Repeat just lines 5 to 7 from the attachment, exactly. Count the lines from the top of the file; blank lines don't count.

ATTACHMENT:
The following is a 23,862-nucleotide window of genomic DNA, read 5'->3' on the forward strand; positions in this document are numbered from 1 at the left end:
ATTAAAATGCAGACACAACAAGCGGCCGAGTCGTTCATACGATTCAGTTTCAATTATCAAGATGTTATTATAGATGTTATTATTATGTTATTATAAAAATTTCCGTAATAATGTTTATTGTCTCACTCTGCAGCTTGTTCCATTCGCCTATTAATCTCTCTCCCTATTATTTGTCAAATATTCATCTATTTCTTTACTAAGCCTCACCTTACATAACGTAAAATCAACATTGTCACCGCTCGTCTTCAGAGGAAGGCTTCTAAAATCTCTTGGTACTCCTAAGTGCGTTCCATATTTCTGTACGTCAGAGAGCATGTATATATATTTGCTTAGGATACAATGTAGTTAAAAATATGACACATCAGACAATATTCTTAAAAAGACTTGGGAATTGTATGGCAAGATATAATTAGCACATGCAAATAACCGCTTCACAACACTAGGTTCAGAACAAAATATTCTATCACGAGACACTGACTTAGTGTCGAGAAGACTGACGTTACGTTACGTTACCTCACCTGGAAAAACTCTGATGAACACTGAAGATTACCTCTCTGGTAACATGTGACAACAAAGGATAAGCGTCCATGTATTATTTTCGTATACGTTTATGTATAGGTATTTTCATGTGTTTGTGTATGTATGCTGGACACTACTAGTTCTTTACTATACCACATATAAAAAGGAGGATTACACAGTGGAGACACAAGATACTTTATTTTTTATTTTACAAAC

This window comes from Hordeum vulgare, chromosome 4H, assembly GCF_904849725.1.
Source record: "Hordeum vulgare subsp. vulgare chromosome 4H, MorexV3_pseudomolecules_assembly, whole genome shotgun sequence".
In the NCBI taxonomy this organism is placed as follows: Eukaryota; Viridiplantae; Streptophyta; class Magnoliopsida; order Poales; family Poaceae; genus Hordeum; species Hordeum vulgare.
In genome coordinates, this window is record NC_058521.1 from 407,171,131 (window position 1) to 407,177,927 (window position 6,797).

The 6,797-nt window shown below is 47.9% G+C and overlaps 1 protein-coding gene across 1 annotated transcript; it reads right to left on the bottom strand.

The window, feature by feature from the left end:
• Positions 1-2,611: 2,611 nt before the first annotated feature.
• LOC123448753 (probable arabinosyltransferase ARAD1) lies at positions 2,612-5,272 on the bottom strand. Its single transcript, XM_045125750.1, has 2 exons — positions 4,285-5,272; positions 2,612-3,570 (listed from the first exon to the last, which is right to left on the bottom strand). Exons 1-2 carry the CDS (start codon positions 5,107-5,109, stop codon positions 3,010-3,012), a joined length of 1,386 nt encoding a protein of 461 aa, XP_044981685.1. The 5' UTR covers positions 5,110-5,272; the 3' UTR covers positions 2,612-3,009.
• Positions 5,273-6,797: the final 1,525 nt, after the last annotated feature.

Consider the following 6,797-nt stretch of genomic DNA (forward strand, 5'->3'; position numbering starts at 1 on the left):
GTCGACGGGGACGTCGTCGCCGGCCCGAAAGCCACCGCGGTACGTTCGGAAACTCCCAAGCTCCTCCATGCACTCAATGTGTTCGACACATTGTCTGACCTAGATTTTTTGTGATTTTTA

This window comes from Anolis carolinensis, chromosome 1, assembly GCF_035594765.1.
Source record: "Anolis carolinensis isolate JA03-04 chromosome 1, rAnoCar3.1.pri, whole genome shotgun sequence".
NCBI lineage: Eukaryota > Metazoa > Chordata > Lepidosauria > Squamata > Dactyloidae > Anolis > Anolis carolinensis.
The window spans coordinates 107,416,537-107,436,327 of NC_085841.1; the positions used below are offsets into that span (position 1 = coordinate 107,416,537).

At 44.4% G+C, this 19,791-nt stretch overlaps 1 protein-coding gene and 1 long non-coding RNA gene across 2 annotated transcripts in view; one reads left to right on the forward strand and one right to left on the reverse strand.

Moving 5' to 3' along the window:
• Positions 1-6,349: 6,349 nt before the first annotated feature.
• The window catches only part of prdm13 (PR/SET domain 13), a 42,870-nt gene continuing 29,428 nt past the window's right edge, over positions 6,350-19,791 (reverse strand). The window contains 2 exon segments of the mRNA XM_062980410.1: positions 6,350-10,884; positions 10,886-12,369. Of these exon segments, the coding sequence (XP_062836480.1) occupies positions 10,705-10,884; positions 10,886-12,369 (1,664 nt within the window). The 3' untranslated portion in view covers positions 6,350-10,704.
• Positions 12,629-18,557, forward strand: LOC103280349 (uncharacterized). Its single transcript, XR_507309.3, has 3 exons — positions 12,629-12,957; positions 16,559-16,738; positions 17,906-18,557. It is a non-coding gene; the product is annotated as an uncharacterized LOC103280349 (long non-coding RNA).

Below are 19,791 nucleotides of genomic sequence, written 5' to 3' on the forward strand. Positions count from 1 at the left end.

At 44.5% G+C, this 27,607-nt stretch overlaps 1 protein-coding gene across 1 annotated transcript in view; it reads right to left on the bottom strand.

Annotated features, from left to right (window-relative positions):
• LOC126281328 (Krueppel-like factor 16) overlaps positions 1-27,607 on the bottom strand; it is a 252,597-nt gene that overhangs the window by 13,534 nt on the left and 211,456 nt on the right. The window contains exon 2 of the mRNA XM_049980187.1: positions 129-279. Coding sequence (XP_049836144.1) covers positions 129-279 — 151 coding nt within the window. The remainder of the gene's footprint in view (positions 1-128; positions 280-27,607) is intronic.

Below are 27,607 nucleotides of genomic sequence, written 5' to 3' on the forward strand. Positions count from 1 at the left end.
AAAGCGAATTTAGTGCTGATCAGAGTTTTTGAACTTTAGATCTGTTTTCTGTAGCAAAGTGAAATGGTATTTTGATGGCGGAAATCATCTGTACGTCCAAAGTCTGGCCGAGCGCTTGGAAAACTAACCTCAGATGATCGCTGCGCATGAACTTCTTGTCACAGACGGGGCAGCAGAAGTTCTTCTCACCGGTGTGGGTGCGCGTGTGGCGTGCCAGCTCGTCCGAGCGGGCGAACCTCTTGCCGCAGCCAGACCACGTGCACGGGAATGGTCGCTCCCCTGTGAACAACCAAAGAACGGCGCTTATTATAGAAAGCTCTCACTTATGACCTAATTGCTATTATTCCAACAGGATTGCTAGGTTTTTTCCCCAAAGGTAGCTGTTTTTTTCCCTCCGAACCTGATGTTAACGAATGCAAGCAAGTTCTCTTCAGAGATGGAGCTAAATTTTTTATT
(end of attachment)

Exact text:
In the NCBI taxonomy this organism is placed as follows: Eukaryota; Viridiplantae; Streptophyta; class Magnoliopsida; order Poales; family Poaceae; genus Hordeum; species Hordeum vulgare.
In genome coordinates, this window is record NC_058521.1 from 407,171,131 (window position 1) to 407,177,927 (window position 6,797).

The 6,797-nt window shown below is 47.9% G+C and overlaps 1 protein-coding gene across 1 annotated transcript; it reads right to left on the bottom strand.